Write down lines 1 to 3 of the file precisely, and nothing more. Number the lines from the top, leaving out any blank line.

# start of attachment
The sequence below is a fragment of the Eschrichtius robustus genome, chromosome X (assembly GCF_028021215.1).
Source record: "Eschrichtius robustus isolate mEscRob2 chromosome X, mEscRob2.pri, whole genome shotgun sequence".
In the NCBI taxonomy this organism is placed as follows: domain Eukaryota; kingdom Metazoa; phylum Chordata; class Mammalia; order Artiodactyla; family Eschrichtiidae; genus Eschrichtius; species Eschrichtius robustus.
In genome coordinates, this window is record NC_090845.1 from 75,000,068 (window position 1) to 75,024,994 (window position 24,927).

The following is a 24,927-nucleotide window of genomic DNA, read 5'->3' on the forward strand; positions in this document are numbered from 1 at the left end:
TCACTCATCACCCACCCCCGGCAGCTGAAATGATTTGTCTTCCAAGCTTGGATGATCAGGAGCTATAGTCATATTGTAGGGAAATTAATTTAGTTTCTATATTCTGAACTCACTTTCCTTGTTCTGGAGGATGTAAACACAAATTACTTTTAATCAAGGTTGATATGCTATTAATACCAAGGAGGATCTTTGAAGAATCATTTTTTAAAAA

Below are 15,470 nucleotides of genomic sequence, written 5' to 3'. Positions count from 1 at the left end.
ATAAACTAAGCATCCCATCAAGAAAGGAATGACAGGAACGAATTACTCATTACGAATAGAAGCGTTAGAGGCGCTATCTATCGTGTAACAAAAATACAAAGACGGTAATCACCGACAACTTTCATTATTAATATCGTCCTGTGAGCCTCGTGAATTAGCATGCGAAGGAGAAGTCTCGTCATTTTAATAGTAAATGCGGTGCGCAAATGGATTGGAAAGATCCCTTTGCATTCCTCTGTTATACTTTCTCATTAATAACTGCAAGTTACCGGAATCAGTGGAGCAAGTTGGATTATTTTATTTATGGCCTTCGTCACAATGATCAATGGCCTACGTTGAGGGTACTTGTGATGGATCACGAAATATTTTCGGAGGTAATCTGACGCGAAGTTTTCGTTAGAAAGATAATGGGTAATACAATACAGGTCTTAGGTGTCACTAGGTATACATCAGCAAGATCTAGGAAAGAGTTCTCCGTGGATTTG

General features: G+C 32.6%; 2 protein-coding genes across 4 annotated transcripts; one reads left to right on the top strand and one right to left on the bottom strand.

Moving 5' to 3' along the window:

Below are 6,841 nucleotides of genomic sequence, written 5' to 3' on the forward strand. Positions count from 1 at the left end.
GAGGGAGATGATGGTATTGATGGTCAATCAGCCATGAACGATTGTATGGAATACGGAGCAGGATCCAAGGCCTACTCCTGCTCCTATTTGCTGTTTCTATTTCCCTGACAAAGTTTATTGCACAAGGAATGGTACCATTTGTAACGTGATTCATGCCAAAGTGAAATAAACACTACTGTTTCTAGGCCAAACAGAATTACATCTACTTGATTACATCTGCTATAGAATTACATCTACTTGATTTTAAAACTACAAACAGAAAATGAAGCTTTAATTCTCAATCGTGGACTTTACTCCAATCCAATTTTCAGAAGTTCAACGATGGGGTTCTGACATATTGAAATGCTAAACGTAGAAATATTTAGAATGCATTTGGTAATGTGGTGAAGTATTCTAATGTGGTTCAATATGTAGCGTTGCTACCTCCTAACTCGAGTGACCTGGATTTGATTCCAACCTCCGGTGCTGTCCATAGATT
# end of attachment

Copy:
The sequence below is a fragment of the Eschrichtius robustus genome, chromosome X (assembly GCF_028021215.1).
Source record: "Eschrichtius robustus isolate mEscRob2 chromosome X, mEscRob2.pri, whole genome shotgun sequence".
In the NCBI taxonomy this organism is placed as follows: domain Eukaryota; kingdom Metazoa; phylum Chordata; class Mammalia; order Artiodactyla; family Eschrichtiidae; genus Eschrichtius; species Eschrichtius robustus.